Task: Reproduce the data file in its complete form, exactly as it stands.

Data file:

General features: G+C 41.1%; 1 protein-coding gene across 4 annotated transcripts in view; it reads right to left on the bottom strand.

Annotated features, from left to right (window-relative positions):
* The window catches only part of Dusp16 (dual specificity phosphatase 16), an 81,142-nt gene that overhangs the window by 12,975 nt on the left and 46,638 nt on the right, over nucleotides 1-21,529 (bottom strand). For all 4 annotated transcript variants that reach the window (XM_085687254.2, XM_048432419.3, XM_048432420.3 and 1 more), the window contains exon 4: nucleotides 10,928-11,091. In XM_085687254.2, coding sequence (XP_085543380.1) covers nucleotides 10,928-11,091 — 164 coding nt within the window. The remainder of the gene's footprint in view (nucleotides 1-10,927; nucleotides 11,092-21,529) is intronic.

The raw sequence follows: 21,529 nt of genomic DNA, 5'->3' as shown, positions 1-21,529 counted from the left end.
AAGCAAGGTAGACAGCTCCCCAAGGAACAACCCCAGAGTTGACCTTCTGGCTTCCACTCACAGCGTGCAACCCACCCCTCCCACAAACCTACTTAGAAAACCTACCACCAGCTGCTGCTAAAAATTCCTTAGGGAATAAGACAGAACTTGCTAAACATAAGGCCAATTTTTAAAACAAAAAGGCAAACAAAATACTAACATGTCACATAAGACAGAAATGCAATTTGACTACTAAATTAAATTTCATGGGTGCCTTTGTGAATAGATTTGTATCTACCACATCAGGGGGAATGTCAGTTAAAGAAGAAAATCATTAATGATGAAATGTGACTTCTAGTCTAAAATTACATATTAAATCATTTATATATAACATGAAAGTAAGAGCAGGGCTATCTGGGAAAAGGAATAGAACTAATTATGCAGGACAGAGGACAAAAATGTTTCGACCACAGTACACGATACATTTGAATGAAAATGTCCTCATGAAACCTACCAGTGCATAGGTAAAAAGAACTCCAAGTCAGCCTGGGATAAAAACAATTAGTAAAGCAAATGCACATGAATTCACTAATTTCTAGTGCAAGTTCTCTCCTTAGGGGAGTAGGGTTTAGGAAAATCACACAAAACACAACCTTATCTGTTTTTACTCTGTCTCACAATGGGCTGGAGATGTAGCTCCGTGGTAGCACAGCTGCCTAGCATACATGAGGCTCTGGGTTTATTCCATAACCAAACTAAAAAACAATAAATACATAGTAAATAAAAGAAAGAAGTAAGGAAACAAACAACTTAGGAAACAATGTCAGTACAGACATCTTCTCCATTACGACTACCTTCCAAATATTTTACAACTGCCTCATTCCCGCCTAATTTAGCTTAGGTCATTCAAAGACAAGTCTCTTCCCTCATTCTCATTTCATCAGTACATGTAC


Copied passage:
General features: G+C 41.1%; 1 protein-coding gene across 4 annotated transcripts in view; it reads right to left on the bottom strand.

Annotated features, from left to right (window-relative positions):
* The window catches only part of Dusp16 (dual specificity phosphatase 16), an 81,142-nt gene that overhangs the window by 12,975 nt on the left and 46,638 nt on the right, over nucleotides 1-21,529 (bottom strand). For all 4 annotated transcript variants that reach the window (XM_085687254.2, XM_048432419.3, XM_048432420.3 and 1 more), the window contains exon 4: nucleotides 10,928-11,091. In XM_085687254.2, coding sequence (XP_085543380.1) covers nucleotides 10,928-11,091 — 164 coding nt within the window. The remainder of the gene's footprint in view (nucleotides 1-10,927; nucleotides 11,092-21,529) is intronic.

The raw sequence follows: 21,529 nt of genomic DNA, 5'->3' as shown, positions 1-21,529 counted from the left end.
AAGCAAGGTAGACAGCTCCCCAAGGAACAACCCCAGAGTTGACCTTCTGGCTTCCACTCACAGCGTGCAACCCACCCCTCCCACAAACCTACTTAGAAAACCTACCACCAGCTGCTGCTAAAAATTCCTTAGGGAATAAGACAGAACTTGCTAAACATAAGGCCAATTTTTAAAACAAAAAGGCAAACAAAATACTAACATGTCACATAAGACAGAAATGCAATTTGACTACTAAATTAAATTTCATGGGTGCCTTTGTGAATAGATTTGTATCTACCACATCAGGGGGAATGTCAGTTAAAGAAGAAAATCATTAATGATGAAATGTGACTTCTAGTCTAAAATTACATATTAAATCATTTATATATAACATGAAAGTAAGAGCAGGGCTATCTGGGAAAAGGAATAGAACTAATTATGCAGGACAGAGGACAAAAATGTTTCGACCACAGTACACGATACATTTGAATGAAAATGTCCTCATGAAACCTACCAGTGCATAGGTAAAAAGAACTCCAAGTCAGCCTGGGATAAAAACAATTAGTAAAGCAAATGCACATGAATTCACTAATTTCTAGTGCAAGTTCTCTCCTTAGGGGAGTAGGGTTTAGGAAAATCACACAAAACACAACCTTATCTGTTTTTACTCTGTCTCACAATGGGCTGGAGATGTAGCTCCGTGGTAGCACAGCTGCCTAGCATACATGAGGCTCTGGGTTTATTCCATAACCAAACTAAAAAACAATAAATACATAGTAAATAAAAGAAAGAAGTAAGGAAACAAACAACTTAGGAAACAATGTCAGTACAGACATCTTCTCCATTACGACTACCTTCCAAATATTTTACAACTGCCTCATTCCCGCCTAATTTAGCTTAGGTCATTCAAAGACAAGTCTCTTCCCTCATTCTCATTTCATCAGTACATGTAC